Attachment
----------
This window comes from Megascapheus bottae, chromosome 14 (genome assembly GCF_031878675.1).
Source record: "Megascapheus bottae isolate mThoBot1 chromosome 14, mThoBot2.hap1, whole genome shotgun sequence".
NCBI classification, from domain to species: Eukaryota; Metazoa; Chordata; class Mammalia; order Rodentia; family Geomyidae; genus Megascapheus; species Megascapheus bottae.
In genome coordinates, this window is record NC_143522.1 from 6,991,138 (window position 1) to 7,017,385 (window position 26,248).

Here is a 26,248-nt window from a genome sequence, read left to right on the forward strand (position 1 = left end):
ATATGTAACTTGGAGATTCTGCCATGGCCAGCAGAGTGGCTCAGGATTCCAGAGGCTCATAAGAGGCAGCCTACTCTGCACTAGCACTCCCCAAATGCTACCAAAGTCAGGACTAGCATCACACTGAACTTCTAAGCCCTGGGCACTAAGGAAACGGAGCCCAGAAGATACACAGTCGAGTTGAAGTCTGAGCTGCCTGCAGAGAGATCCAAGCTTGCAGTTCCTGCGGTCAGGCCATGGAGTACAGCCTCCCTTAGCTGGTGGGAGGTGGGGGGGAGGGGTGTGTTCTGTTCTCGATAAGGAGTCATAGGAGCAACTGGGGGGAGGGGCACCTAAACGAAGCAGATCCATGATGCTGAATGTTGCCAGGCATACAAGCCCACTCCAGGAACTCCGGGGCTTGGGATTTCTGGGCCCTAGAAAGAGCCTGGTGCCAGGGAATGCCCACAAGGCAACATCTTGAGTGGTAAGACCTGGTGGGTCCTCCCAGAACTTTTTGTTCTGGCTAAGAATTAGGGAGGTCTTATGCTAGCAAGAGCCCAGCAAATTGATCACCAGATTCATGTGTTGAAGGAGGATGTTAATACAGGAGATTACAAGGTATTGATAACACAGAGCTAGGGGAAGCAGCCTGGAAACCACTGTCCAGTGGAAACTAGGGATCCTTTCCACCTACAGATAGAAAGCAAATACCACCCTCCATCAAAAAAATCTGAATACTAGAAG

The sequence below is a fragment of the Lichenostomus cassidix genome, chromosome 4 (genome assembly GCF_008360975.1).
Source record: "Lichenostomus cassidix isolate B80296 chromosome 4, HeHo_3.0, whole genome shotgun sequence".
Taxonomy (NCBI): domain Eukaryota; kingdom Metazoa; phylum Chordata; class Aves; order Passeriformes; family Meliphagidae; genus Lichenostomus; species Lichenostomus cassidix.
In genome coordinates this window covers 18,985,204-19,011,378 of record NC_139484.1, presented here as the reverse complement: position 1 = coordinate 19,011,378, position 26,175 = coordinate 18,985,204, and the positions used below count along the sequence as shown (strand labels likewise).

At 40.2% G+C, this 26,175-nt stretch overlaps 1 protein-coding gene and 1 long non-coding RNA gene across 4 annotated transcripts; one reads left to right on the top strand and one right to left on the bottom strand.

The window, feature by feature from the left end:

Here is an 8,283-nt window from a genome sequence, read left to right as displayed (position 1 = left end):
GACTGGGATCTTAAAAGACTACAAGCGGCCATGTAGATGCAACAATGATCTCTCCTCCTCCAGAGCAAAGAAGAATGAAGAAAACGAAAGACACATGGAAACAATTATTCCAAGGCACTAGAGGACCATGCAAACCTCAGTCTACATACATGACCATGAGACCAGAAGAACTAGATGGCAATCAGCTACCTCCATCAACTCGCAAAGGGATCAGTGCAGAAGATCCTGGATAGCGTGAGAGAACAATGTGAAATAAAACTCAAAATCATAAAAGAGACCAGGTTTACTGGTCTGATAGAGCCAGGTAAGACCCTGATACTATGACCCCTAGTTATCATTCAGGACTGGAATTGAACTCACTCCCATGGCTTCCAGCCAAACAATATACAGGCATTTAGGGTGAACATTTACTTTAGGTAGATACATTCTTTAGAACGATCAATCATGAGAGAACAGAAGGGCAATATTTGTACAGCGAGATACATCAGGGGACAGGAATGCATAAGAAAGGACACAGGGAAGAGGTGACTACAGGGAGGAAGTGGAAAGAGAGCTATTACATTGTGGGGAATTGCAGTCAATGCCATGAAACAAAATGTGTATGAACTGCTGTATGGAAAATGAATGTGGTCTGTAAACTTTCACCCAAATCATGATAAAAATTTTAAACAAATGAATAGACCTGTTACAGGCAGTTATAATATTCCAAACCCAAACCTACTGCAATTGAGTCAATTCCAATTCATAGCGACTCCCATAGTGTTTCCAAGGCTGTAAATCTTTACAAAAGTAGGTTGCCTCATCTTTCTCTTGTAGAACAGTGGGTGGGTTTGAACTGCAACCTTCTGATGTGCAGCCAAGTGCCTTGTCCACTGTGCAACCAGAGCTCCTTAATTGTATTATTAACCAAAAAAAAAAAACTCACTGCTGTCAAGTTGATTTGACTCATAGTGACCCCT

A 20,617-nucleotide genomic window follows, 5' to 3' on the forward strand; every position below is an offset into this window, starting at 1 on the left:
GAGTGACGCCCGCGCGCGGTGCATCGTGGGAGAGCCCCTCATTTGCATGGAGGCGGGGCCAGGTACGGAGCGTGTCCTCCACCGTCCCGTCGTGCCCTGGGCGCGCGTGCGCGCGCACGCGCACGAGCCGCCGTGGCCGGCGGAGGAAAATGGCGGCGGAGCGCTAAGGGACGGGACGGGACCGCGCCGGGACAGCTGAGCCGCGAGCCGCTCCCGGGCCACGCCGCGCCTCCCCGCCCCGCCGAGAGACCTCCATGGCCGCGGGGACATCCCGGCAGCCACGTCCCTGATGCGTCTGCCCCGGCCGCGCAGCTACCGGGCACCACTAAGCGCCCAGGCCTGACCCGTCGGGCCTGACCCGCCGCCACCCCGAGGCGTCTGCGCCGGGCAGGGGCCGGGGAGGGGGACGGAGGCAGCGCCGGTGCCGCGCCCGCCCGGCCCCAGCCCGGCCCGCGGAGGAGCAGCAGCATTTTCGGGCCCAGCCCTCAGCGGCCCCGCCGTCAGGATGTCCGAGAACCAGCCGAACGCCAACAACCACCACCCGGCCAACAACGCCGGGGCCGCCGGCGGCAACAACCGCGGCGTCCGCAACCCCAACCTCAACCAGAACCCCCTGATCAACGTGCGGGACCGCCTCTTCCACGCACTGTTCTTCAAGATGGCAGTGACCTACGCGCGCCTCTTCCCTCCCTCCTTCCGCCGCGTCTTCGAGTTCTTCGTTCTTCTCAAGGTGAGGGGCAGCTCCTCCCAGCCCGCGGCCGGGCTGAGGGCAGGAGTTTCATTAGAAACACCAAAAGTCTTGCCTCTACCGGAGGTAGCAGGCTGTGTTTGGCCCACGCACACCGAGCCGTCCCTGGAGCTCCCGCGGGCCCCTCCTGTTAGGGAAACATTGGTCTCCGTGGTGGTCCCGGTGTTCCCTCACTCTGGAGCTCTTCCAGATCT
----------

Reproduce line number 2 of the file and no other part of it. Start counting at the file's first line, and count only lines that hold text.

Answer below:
Source record: "Megascapheus bottae isolate mThoBot1 chromosome 14, mThoBot2.hap1, whole genome shotgun sequence".